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Arch Surg. 2011 Sep;146(9):1052-9. doi: 10.1001/archsurg.2011.218.

Outcomes with split liver transplantation in 106 recipients: the University of California, San Francisco, experience from 1993 to 2010.

Author information

  • 1Division of Transplant Surgery, Department of Surgery, University of California, San Francisco, San Francisco, CA 94143, USA. parsia.vagefi@ucsfmedctr.org

Abstract

BACKGROUND:

Split liver transplantation (SLT) allows for expansion of the deceased donor pool.

OBJECTIVES:

To assess outcomes and the impact of splitting technique (in situ vs ex vivo) in SLT recipients.

DESIGN:

Single-center retrospective review (September 18, 1993, to July 1, 2010).

SETTING:

University medical center.

PATIENTS:

One hundred six SLT recipients.

MAIN OUTCOME MEASURES:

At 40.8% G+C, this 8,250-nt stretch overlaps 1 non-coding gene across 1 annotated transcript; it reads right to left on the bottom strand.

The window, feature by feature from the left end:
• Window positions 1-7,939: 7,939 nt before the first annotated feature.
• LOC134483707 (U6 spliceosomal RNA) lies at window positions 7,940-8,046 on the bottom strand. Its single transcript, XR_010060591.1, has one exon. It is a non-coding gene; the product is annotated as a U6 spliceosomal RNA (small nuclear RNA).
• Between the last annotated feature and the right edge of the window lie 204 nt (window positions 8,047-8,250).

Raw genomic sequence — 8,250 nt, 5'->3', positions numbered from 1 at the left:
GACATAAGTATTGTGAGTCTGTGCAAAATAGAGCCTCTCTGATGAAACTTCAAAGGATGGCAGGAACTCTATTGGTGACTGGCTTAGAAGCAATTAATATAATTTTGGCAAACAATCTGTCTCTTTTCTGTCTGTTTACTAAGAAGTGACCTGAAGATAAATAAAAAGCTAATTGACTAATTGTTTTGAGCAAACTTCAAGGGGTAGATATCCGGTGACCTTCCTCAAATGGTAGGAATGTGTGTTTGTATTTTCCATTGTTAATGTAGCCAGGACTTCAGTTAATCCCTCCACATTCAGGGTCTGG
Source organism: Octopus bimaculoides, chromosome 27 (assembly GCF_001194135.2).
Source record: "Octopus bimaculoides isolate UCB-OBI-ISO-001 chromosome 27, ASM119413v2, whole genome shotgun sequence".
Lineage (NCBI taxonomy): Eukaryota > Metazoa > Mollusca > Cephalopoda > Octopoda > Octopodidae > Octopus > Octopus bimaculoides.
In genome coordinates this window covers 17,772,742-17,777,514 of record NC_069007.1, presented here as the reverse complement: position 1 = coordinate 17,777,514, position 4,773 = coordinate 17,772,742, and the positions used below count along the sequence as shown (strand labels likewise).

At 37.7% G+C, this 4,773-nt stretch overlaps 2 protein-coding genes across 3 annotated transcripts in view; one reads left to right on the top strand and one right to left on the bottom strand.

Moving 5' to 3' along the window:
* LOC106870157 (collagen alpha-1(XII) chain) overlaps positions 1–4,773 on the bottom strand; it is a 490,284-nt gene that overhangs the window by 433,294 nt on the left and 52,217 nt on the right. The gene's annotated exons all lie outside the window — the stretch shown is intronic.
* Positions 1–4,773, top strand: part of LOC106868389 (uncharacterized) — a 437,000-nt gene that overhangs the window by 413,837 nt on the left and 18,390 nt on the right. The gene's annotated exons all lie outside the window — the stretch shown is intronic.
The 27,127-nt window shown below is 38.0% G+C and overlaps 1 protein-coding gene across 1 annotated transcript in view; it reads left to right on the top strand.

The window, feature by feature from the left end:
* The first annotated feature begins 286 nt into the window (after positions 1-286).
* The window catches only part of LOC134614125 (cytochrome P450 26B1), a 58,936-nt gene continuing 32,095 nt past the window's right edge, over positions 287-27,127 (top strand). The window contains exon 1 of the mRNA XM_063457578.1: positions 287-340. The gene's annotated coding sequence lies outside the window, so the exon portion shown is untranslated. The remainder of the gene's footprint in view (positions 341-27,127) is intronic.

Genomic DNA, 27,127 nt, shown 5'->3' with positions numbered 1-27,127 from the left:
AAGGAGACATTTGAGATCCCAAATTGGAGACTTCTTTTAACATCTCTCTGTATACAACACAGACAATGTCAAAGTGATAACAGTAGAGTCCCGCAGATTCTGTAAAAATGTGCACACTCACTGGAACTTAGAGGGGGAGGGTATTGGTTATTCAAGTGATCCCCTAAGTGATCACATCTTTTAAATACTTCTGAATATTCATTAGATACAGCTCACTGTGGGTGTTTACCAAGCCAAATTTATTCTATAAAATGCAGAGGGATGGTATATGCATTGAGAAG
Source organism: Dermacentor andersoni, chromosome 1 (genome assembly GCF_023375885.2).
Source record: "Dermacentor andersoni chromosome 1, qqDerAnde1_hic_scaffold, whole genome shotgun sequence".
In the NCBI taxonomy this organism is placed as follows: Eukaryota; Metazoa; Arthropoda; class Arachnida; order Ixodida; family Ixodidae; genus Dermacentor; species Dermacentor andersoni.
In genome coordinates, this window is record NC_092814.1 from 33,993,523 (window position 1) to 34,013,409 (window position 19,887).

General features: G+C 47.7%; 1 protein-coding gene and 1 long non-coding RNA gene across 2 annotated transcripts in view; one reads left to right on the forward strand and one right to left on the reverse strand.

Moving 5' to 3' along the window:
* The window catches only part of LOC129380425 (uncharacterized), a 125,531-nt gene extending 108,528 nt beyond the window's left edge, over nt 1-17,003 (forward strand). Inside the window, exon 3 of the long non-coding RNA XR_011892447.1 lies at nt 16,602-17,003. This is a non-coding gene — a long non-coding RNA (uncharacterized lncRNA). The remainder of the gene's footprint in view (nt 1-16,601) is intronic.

Postoperative graft and patient survival and postoperative complications.

RESULTS:

In adults, 1-, 5-, and 10-year overall patient survival was 93%, 77%, and 73%, respectively; overall graft survival was 89%, 76%, and 65%, respectively; ex vivo split patient survival was 93%, 85%, and 74%, respectively; and ex vivo graft survival was 86%, 77%, and 63%, respectively. In situ split patient and graft survival was 94% at 1 year and 75% at 5 years. Postoperative complications included biliary (29%), vascular (11%), unplanned reexploratory surgery (11%), incisional hernia (8%), small-for-size syndrome (n = 1), need for shunt at the time of SLT (n = 1), and primary nonfunction (n = 1). In children, 1-, 5-, and 10-year overall patient survival was 84%, 75%, and 69%, respectively; overall graft survival was 77%, 63%, and 57%, respectively; ex vivo split patient survival was 83%, 73%, and 73%, respectively; and ex vivo graft survival was 75%, 59%, and 59%, respectively. In situ split patient and graft survival was 86% at 1 and 5 years. Postoperative complications included biliary (40%), vascular (26%), and primary nonfunction (n = 1).

CONCLUSIONS:

Split liver transplantation remains an excellent option for expansion of the deceased donor pool for adult and pediatric populations. Postoperative morbidity remains high; however, this is justifiable owing to limited resources.

Comment in

PMID:
21931003
[PubMed - indexed for MEDLINE]
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